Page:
Does NATO not exist in the James Bond universe? In real life, if a British battleship were sunk by the Chinese, the United States would be obligated to come to its ally's aid. This makes Jack Wade's comment about how "Uncle Sam is officially neutral" a huge wall banger. It's not 1940 anymore!
It would have made the threat of nuclear war much greater, but I suspect it was just to appeal to some nationalist British sentiment. Wasn't it referred to as a "global power" in the film?
It was a destroyer, not a battleship. The US is probably hoping the two will stop short of war.
The NATO Treaty only covers attacks in Europe or North America though, China would be outside it's scope just as the Falklands were
Britain and China are grossly disproportionate in every way—noted by M, who for example doesn't want the Navy in range of the "largest Air Force in the world"—except for the fact that both have nuclear weapons. If it came to war, Britain could call upon America and other allies to bring about World War 3. Either that or both sides would write off the event rather than escalate tensions given the alternative is Armageddon.
Except for the fact that Jack Wade said, officially, America is neutral in the growing conflict. And unofficially, they have no interest in seeing World War III unless they start it.
Writing off the event is the villains' plan. Remember, he intends to use the Stealth Boat to bomb a meeting of the Chinese Politboro, or whatever its called, so that General Chang becomes the de facto leader of China. Chang sues for peace, Britain accepts because the faked attack makes them look like a worldwide Heel, and Carver gets his broadcast rights under the table.
The use, or even the threat of use, of nuclear weapons in a conflict is now considered a Crime Against Humanity. Nukes are really for show, or as a last resort. The fact is that two nuclear powers going to war does not mean that said war will be nuclear; the only reason it was ever an issue was due to the United States and Russia having a policy of Mutually Assured Destruction (in the event of war, both sides would immediately resort to nukes, thus war was a very, very bad idea), and that was abandoned under Ronald Reagan of all people (the feeling being, the fact that war would be insane just wasn't safe enough). Nukes were not brought up because, the simple fact is, in Real Life they wouldn't be.
He went through all that just to secure broadcast rights? Surely some bribery would have been easier.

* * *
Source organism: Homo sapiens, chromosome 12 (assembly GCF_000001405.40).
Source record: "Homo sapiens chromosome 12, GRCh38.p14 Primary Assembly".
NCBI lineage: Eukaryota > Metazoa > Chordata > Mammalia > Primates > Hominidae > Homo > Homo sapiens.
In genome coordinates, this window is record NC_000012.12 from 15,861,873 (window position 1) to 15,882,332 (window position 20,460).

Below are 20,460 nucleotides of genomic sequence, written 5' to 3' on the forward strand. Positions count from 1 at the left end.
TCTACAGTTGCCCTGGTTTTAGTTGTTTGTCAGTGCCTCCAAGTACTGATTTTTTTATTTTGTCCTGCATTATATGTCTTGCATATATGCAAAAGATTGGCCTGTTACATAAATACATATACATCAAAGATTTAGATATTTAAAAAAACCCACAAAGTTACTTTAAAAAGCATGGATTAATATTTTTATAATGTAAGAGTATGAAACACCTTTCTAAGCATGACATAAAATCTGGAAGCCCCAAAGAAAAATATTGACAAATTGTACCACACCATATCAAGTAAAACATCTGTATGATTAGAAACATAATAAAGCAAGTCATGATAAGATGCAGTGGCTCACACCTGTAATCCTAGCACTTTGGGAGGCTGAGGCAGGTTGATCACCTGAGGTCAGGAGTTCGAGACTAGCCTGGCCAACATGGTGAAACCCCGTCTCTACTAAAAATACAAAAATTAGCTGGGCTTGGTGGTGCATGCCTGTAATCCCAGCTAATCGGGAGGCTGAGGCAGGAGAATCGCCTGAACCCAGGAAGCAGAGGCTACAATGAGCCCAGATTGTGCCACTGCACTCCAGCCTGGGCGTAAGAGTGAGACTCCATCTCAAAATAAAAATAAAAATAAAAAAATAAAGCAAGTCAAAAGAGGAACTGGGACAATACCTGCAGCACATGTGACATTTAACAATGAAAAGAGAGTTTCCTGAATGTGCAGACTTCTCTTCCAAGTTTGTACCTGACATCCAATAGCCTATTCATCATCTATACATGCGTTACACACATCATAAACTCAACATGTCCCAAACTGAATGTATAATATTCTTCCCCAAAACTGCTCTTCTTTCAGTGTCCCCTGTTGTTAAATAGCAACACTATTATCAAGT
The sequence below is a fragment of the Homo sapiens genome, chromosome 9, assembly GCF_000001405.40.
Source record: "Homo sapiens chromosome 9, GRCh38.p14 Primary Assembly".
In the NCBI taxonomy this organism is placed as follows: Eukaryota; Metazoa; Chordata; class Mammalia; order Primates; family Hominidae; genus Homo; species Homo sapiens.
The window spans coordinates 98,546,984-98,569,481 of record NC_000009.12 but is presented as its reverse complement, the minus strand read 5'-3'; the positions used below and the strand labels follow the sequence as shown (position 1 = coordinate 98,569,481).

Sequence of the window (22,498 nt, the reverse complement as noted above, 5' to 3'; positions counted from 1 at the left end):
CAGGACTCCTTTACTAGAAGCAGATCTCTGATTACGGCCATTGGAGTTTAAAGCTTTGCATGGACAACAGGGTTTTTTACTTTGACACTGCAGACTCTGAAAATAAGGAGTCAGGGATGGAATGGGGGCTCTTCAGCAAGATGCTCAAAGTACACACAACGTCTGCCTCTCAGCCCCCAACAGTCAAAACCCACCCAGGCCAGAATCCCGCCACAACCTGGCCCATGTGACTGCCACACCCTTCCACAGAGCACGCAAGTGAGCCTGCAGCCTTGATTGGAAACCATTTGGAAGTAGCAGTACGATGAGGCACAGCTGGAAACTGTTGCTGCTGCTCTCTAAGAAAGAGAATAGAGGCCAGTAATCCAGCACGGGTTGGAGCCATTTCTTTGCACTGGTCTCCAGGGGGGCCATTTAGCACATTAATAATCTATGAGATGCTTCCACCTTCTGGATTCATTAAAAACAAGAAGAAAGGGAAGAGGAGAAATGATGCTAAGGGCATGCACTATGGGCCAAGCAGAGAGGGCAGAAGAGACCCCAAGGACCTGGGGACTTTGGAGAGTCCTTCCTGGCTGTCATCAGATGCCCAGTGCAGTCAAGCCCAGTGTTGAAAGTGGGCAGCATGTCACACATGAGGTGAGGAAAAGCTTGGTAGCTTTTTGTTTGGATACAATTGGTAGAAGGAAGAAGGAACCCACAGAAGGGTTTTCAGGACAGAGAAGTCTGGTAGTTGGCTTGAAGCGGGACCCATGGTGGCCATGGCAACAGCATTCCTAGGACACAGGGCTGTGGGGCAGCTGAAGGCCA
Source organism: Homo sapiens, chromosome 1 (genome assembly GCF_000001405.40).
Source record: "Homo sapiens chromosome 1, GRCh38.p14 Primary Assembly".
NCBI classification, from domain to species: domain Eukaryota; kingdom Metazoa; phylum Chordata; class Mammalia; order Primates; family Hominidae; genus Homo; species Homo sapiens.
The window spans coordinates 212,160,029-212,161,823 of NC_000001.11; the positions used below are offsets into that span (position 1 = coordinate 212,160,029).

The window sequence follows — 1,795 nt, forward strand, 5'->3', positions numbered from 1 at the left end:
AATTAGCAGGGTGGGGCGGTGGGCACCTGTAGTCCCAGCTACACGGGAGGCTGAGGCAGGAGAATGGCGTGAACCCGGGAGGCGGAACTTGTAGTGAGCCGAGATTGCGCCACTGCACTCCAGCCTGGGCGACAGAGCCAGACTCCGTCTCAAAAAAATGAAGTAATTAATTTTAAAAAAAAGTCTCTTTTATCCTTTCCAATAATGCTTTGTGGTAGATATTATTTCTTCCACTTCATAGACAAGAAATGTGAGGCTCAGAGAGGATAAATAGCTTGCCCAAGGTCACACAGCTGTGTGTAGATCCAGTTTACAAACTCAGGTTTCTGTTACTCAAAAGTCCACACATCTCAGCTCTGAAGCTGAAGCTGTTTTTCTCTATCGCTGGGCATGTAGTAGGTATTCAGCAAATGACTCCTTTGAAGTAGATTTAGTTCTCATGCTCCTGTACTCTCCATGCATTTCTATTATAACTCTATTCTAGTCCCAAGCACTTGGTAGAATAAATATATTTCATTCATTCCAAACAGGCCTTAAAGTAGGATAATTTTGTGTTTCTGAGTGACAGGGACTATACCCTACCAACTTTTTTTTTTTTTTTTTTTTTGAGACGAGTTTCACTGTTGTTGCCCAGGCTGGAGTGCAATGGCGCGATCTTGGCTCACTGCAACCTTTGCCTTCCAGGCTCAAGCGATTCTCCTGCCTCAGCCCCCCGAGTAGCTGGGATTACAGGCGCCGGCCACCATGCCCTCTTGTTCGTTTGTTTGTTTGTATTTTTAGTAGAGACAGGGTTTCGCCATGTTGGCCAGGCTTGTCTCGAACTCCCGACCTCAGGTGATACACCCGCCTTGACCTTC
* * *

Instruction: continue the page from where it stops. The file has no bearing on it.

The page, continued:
The implication is that he tried, but failed to achieve the necessary penetration of the Politburo.
He also gets a massive story with which to launch his network. IIRC he admits as much.
Ok, I admit I haven't seen the movie, so it may be explained better... but under Irrevocable Order it says they fire a Tomahawk cruise missile at a terrorist camp, it gets out of radio range, however far that is, and they have to send James to remove the nukes from the camp before the missile gets there? I got a big WTF in the face on that. The Tomahawk has a 1550 mile range, and travels at 550mph. Assuming they fired it from maximum possible range, they have less than three hours (2.8181, repeating, of course) to get him to an airplane, fly to the camp, talk/fight his way in and remove the nukes somehow, all before the missile gets there? What.
This is why we watch films before commenting on them. At the beginning of the film, Bond is infiltrated in an Illegal Arm's Fair, feeding info back to HQ. After the generals think they've got all the info they need, they command their ship to shoot the missile at the fair. Right then, Bond notices a parked Jet fighter at the fair which is carrying nuclear missiles. HQ is notified of this and try to abort the missile they've just fired in order to avoid a massive blast and a political catastrophe. However, the missile by then is out of range and impossible to abort. Bond, who, again, is already AT THE LOCATION, promptly pilots the jet carrying the nukes away from the missile's target. The missile does hit and everything goes up in flames, but Bond is already airborne by then (though he still had to deal with an enemy jet fighter and an annoying "backseat driver".
Ok, that makes more sense... but it's not how the Irrevocable Order listing is written.
Precisely. Bond saved the day again in this film's Cold Open because he stayed a few more minutes more meticulously gathering info, spotted the plane with nuclear torpedos (which is what made HQ try any Missile-Abortion at all) and successfully piloted the plane out of harm's way.